Blue Jays 12, Red Sox 0: Even stankier, though to be fair, the Sox trotted out a AA lineup the day after clinching the wild card. Still, thank goodness Pouliot is writing the Anaheim-Boston preview, because I wouldn’t know what to say. Let’s all tip out hats to Roy Halladay, who probably had more annoying crap to deal with this season than any other superstar. He plays for an imploding organization who left him dangling in the breeze for over a month, and then when it didn’t happen, he got to read all kinds of stuff talking about how he’ll never be more valuable, and just wait for the decline, and all of that. Screw that, he said, and went and shut down the Sox (CG SHO, 3 H). Again, sure, it was almost all second stringers, but dominant is dominant.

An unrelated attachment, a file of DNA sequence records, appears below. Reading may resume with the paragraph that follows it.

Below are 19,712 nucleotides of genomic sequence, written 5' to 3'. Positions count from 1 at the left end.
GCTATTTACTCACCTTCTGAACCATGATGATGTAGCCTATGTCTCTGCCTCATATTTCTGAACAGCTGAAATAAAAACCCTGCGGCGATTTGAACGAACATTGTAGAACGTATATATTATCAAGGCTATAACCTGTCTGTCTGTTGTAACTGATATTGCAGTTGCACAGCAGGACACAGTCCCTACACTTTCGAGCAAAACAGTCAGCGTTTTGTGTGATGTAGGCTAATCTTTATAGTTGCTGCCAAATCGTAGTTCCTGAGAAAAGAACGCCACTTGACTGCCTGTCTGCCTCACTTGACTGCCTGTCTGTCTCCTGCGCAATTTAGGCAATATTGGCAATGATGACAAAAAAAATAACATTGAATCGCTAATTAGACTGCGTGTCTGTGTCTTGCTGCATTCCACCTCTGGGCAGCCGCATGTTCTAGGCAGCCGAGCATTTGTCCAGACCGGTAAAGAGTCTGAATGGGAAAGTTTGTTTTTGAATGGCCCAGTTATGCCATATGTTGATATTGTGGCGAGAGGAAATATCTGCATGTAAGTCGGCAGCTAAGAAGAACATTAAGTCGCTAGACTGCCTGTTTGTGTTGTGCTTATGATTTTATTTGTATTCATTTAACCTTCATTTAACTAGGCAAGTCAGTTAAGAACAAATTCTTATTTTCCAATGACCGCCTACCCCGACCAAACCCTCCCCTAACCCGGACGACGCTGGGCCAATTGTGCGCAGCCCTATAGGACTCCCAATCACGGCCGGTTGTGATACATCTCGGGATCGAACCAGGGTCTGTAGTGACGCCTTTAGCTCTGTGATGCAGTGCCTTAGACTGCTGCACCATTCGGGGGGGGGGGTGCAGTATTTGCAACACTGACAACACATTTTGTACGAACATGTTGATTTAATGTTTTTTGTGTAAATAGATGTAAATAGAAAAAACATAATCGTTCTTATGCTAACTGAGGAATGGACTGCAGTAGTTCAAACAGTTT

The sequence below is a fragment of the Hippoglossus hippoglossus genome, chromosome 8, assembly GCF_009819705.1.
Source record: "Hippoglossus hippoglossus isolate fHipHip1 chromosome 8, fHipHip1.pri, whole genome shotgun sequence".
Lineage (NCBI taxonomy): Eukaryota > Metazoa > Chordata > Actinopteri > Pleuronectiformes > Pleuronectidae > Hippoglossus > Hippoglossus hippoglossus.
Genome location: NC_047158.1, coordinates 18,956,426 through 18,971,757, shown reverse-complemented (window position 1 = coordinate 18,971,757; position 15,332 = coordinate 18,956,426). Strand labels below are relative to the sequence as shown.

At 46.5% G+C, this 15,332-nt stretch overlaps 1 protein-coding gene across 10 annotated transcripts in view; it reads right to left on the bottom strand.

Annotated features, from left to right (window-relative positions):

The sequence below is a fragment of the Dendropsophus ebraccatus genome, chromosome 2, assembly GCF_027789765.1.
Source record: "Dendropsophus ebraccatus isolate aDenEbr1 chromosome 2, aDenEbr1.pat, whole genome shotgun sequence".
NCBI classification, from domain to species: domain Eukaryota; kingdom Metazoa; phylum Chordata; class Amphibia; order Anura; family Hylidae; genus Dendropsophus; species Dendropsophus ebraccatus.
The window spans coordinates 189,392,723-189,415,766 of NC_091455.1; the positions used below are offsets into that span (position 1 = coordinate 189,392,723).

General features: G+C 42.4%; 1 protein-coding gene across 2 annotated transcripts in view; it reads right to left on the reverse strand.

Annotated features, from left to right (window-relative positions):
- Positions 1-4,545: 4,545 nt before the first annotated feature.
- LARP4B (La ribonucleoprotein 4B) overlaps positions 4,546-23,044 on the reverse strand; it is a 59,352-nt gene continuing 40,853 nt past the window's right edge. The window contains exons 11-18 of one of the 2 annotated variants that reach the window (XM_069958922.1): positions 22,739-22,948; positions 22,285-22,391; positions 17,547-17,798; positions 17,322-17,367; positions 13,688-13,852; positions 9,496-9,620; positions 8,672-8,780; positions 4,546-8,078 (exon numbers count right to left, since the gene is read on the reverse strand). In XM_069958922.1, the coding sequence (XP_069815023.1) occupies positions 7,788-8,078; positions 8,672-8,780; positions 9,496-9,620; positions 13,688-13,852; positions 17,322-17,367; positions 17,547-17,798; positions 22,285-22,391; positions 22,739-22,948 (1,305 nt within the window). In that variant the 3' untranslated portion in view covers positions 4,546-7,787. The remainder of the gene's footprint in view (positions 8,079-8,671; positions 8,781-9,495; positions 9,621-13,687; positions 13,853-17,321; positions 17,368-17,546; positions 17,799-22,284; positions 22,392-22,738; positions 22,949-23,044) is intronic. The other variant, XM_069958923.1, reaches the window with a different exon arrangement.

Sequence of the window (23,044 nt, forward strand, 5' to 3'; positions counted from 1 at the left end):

Indians 5, White Sox 1; White Sox 1, Indians 0: Eric Wedge bids adieu to Progressive Field with the split of the doubleheader. I basically got fired nearly a year ago, so I know from playing out the string in October. Contrary to the gloomy game recaps, my guess is that he rather enjoyed the day. Sure, it will weigh on him later, but once you hear the rumors about the axe coming down, it’s something of a relief to actually have it happen. In other news, I heard a rumor that Shapiro had a line on a new manager. I can’t mention any names until the deal is official, but I think it will be as soon as the candidate gets off the other line with that guy who is interested in a set of white walls.